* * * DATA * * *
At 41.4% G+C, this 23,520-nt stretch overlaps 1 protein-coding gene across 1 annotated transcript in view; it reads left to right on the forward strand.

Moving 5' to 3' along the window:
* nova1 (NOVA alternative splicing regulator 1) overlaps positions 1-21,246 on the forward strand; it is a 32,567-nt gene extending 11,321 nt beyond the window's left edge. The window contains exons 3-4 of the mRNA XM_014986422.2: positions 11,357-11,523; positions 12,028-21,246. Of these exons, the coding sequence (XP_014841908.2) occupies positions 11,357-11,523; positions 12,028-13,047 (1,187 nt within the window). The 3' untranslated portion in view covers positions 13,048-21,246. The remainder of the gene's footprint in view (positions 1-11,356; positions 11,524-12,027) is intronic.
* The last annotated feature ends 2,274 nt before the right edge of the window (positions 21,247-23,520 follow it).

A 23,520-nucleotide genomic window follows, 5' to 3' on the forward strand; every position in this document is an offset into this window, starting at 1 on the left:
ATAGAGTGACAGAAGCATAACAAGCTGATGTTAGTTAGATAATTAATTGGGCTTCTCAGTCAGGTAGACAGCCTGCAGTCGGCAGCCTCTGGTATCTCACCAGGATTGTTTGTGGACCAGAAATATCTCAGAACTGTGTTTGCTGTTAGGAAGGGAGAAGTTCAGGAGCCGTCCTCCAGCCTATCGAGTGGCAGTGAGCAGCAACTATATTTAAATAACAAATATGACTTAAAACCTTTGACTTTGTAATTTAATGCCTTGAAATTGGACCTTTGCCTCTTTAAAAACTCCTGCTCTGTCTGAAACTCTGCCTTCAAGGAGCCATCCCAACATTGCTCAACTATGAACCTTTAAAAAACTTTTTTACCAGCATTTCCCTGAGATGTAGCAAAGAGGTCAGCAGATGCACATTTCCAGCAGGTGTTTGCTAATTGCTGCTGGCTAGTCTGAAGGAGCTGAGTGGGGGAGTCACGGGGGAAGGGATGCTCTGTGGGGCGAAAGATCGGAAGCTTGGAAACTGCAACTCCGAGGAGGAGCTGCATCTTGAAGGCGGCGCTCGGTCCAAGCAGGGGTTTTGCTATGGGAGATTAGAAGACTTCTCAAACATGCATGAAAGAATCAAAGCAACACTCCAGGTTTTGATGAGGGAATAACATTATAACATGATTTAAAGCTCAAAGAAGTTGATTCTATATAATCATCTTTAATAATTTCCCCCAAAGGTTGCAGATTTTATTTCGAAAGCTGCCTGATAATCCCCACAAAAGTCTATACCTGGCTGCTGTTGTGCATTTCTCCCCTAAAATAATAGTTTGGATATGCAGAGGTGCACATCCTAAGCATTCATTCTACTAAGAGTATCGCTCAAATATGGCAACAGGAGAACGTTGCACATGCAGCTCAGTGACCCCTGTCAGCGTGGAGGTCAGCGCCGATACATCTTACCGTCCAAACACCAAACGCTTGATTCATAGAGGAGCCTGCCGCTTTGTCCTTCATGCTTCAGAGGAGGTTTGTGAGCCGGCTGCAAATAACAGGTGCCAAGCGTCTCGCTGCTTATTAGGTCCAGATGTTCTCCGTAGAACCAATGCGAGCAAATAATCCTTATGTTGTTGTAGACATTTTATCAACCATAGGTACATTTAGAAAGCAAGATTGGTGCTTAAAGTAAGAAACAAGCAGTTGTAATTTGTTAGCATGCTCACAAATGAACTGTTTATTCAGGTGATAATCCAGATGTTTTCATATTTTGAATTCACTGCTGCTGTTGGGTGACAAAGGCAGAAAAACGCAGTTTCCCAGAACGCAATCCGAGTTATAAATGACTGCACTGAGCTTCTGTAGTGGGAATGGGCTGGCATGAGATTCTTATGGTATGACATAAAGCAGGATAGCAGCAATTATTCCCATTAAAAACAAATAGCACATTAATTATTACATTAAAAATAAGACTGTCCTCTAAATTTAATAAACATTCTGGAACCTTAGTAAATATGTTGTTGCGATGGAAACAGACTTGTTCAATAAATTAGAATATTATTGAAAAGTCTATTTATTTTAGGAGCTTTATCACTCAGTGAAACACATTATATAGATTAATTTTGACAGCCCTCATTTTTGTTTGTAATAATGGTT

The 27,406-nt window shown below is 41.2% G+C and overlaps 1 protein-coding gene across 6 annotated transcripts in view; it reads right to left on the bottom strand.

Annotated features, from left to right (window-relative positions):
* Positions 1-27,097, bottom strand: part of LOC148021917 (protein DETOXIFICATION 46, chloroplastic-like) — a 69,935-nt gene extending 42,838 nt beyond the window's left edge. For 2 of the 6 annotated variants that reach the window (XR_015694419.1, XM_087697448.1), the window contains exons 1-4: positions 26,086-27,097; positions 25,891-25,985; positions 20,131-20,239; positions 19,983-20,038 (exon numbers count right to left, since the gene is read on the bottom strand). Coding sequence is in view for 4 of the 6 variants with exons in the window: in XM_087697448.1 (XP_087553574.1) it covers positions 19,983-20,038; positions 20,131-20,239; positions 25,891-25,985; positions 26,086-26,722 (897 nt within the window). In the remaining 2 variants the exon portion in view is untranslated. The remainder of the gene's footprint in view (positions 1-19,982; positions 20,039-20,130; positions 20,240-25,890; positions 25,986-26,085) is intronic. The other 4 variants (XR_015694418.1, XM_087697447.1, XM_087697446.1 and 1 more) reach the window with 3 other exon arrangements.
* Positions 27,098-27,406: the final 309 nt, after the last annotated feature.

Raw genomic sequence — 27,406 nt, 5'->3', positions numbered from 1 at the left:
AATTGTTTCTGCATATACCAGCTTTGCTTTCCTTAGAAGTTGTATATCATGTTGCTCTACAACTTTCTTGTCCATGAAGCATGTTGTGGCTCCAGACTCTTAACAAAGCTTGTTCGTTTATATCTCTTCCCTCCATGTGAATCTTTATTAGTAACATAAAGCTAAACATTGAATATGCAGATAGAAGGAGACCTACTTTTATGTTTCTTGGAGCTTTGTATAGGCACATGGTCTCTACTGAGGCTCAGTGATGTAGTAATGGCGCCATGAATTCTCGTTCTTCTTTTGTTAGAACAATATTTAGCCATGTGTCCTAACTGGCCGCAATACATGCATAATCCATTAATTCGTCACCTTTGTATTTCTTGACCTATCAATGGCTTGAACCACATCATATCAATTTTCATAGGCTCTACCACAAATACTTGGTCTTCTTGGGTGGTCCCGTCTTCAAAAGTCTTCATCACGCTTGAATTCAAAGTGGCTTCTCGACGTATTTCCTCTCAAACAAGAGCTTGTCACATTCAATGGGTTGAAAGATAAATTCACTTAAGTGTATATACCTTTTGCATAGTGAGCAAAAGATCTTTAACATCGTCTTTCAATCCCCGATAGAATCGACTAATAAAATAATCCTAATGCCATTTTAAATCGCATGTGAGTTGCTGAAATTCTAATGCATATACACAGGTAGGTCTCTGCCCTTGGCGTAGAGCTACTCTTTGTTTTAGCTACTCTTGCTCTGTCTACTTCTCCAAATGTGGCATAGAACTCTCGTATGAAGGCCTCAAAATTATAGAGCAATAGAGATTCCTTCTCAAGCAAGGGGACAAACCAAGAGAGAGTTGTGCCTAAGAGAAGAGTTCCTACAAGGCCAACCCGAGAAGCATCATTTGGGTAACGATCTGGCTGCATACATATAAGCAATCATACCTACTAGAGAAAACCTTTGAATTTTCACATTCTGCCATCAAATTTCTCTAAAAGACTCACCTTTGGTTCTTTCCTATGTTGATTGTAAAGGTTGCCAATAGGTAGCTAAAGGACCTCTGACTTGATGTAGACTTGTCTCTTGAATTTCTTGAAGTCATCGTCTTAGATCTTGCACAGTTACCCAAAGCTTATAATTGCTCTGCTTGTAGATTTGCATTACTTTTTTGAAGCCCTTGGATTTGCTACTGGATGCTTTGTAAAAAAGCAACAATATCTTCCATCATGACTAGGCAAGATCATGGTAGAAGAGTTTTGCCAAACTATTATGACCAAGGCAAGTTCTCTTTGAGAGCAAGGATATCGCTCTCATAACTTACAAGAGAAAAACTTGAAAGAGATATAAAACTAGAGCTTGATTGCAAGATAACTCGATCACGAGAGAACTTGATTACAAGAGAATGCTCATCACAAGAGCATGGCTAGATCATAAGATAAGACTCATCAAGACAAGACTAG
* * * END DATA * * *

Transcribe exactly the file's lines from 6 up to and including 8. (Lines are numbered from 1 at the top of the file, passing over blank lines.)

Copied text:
ATAGAGTGACAGAAGCATAACAAGCTGATGTTAGTTAGATAATTAATTGGGCTTCTCAGTCAGGTAGACAGCCTGCAGTCGGCAGCCTCTGGTATCTCACCAGGATTGTTTGTGGACCAGAAATATCTCAGAACTGTGTTTGCTGTTAGGAAGGGAGAAGTTCAGGAGCCGTCCTCCAGCCTATCGAGTGGCAGTGAGCAGCAACTATATTTAAATAACAAATATGACTTAAAACCTTTGACTTTGTAATTTAATGCCTTGAAATTGGACCTTTGCCTCTTTAAAAACTCCTGCTCTGTCTGAAACTCTGCCTTCAAGGAGCCATCCCAACATTGCTCAACTATGAACCTTTAAAAAACTTTTTTACCAGCATTTCCCTGAGATGTAGCAAAGAGGTCAGCAGATGCACATTTCCAGCAGGTGTTTGCTAATTGCTGCTGGCTAGTCTGAAGGAGCTGAGTGGGGGAGTCACGGGGGAAGGGATGCTCTGTGGGGCGAAAGATCGGAAGCTTGGAAACTGCAACTCCGAGGAGGAGCTGCATCTTGAAGGCGGCGCTCGGTCCAAGCAGGGGTTTTGCTATGGGAGATTAGAAGACTTCTCAAACATGCATGAAAGAATCAAAGCAACACTCCAGGTTTTGATGAGGGAATAACATTATAACATGATTTAAAGCTCAAAGAAGTTGATTCTATATAATCATCTTTAATAATTTCCCCCAAAGGTTGCAGATTTTATTTCGAAAGCTGCCTGATAATCCCCACAAAAGTCTATACCTGGCTGCTGTTGTGCATTTCTCCCCTAAAATAATAGTTTGGATATGCAGAGGTGCACATCCTAAGCATTCATTCTACTAAGAGTATCGCTCAAATATGGCAACAGGAGAACGTTGCACATGCAGCTCAGTGACCCCTGTCAGCGTGGAGGTCAGCGCCGATACATCTTACCGTCCAAACACCAAACGCTTGATTCATAGAGGAGCCTGCCGCTTTGTCCTTCATGCTTCAGAGGAGGTTTGTGAGCCGGCTGCAAATAACAGGTGCCAAGCGTCTCGCTGCTTATTAGGTCCAGATGTTCTCCGTAGAACCAATGCGAGCAAATAATCCTTATGTTGTTGTAGACATTTTATCAACCATAGGTACATTTAGAAAGCAAGATTGGTGCTTAAAGTAAGAAACAAGCAGTTGTAATTTGTTAGCATGCTCACAAATGAACTGTTTATTCAGGTGATAATCCAGATGTTTTCATATTTTGAATTCACTGCTGCTGTTGGGTGACAAAGGCAGAAAAACGCAGTTTCCCAGAACGCAATCCGAGTTATAAATGACTGCACTGAGCTTCTGTAGTGGGAATGGGCTGGCATGAGATTCTTATGGTATGACATAAAGCAGGATAGCAGCAATTATTCCCATTAAAAACAAATAGCACATTAATTATTACATTAAAAATAAGACTGTCCTCTAAATTTAATAAACATTCTGGAACCTTAGTAAATATGTTGTTGCGATGGAAACAGACTTGTTCAATAAATTAGAATATTATTGAAAAGTCTATTTATTTTAGGAGCTTTATCACTCAGTGAAACACATTATATAGATTAATTTTGACAGCCCTCATTTTTGTTTGTAATAATGGTT

The 27,406-nt window shown below is 41.2% G+C and overlaps 1 protein-coding gene across 6 annotated transcripts in view; it reads right to left on the bottom strand.

Annotated features, from left to right (window-relative positions):